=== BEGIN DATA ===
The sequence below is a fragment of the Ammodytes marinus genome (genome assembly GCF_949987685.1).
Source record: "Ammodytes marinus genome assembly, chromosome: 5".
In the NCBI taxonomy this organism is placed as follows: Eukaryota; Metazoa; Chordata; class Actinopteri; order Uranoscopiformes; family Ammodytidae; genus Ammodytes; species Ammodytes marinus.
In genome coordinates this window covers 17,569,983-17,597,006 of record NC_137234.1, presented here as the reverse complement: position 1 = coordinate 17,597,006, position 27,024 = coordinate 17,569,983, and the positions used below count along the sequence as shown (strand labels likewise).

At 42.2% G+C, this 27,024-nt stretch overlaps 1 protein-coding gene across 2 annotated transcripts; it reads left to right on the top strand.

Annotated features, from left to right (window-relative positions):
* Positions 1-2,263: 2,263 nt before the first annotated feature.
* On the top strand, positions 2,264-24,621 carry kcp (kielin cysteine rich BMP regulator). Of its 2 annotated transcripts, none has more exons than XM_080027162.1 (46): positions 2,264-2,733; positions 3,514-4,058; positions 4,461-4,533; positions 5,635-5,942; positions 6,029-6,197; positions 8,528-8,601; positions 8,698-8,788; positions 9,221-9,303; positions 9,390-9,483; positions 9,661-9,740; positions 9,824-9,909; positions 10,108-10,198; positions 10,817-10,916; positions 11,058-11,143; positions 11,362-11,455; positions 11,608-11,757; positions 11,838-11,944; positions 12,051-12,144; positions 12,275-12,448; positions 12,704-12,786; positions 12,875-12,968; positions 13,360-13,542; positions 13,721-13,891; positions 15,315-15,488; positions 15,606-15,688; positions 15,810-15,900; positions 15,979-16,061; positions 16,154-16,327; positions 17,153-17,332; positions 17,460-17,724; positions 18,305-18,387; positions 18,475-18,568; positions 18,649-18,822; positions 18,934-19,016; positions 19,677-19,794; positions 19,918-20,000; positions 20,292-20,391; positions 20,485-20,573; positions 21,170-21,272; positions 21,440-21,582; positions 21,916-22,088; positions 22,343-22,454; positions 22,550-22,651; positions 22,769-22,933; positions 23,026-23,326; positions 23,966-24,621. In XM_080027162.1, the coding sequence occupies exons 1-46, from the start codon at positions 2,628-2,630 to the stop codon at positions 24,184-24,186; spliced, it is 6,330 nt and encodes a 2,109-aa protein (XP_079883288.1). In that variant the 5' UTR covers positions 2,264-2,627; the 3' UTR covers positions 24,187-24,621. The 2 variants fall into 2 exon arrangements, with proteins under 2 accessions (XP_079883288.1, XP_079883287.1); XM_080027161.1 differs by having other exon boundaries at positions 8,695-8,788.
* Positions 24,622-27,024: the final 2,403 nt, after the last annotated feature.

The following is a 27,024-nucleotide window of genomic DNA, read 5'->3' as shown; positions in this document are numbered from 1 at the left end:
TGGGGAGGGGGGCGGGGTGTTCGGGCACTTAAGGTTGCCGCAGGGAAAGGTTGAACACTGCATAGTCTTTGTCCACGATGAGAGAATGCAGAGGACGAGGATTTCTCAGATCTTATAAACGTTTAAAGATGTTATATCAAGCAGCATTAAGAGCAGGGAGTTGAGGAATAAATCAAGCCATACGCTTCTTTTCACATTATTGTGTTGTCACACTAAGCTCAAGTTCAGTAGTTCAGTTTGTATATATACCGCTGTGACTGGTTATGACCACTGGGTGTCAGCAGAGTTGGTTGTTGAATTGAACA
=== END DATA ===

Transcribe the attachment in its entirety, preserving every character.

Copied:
The sequence below is a fragment of the Ammodytes marinus genome (genome assembly GCF_949987685.1).
Source record: "Ammodytes marinus genome assembly, chromosome: 5".
In the NCBI taxonomy this organism is placed as follows: Eukaryota; Metazoa; Chordata; class Actinopteri; order Uranoscopiformes; family Ammodytidae; genus Ammodytes; species Ammodytes marinus.
In genome coordinates this window covers 17,569,983-17,597,006 of record NC_137234.1, presented here as the reverse complement: position 1 = coordinate 17,597,006, position 27,024 = coordinate 17,569,983, and the positions used below count along the sequence as shown (strand labels likewise).

At 42.2% G+C, this 27,024-nt stretch overlaps 1 protein-coding gene across 2 annotated transcripts; it reads left to right on the top strand.

Annotated features, from left to right (window-relative positions):
* Positions 1-2,263: 2,263 nt before the first annotated feature.
* On the top strand, positions 2,264-24,621 carry kcp (kielin cysteine rich BMP regulator). Of its 2 annotated transcripts, none has more exons than XM_080027162.1 (46): positions 2,264-2,733; positions 3,514-4,058; positions 4,461-4,533; positions 5,635-5,942; positions 6,029-6,197; positions 8,528-8,601; positions 8,698-8,788; positions 9,221-9,303; positions 9,390-9,483; positions 9,661-9,740; positions 9,824-9,909; positions 10,108-10,198; positions 10,817-10,916; positions 11,058-11,143; positions 11,362-11,455; positions 11,608-11,757; positions 11,838-11,944; positions 12,051-12,144; positions 12,275-12,448; positions 12,704-12,786; positions 12,875-12,968; positions 13,360-13,542; positions 13,721-13,891; positions 15,315-15,488; positions 15,606-15,688; positions 15,810-15,900; positions 15,979-16,061; positions 16,154-16,327; positions 17,153-17,332; positions 17,460-17,724; positions 18,305-18,387; positions 18,475-18,568; positions 18,649-18,822; positions 18,934-19,016; positions 19,677-19,794; positions 19,918-20,000; positions 20,292-20,391; positions 20,485-20,573; positions 21,170-21,272; positions 21,440-21,582; positions 21,916-22,088; positions 22,343-22,454; positions 22,550-22,651; positions 22,769-22,933; positions 23,026-23,326; positions 23,966-24,621. In XM_080027162.1, the coding sequence occupies exons 1-46, from the start codon at positions 2,628-2,630 to the stop codon at positions 24,184-24,186; spliced, it is 6,330 nt and encodes a 2,109-aa protein (XP_079883288.1). In that variant the 5' UTR covers positions 2,264-2,627; the 3' UTR covers positions 24,187-24,621. The 2 variants fall into 2 exon arrangements, with proteins under 2 accessions (XP_079883288.1, XP_079883287.1); XM_080027161.1 differs by having other exon boundaries at positions 8,695-8,788.
* Positions 24,622-27,024: the final 2,403 nt, after the last annotated feature.

The following is a 27,024-nucleotide window of genomic DNA, read 5'->3' as shown; positions in this document are numbered from 1 at the left end:
TGGGGAGGGGGGCGGGGTGTTCGGGCACTTAAGGTTGCCGCAGGGAAAGGTTGAACACTGCATAGTCTTTGTCCACGATGAGAGAATGCAGAGGACGAGGATTTCTCAGATCTTATAAACGTTTAAAGATGTTATATCAAGCAGCATTAAGAGCAGGGAGTTGAGGAATAAATCAAGCCATACGCTTCTTTTCACATTATTGTGTTGTCACACTAAGCTCAAGTTCAGTAGTTCAGTTTGTATATATACCGCTGTGACTGGTTATGACCACTGGGTGTCAGCAGAGTTGGTTGTTGAATTGAACA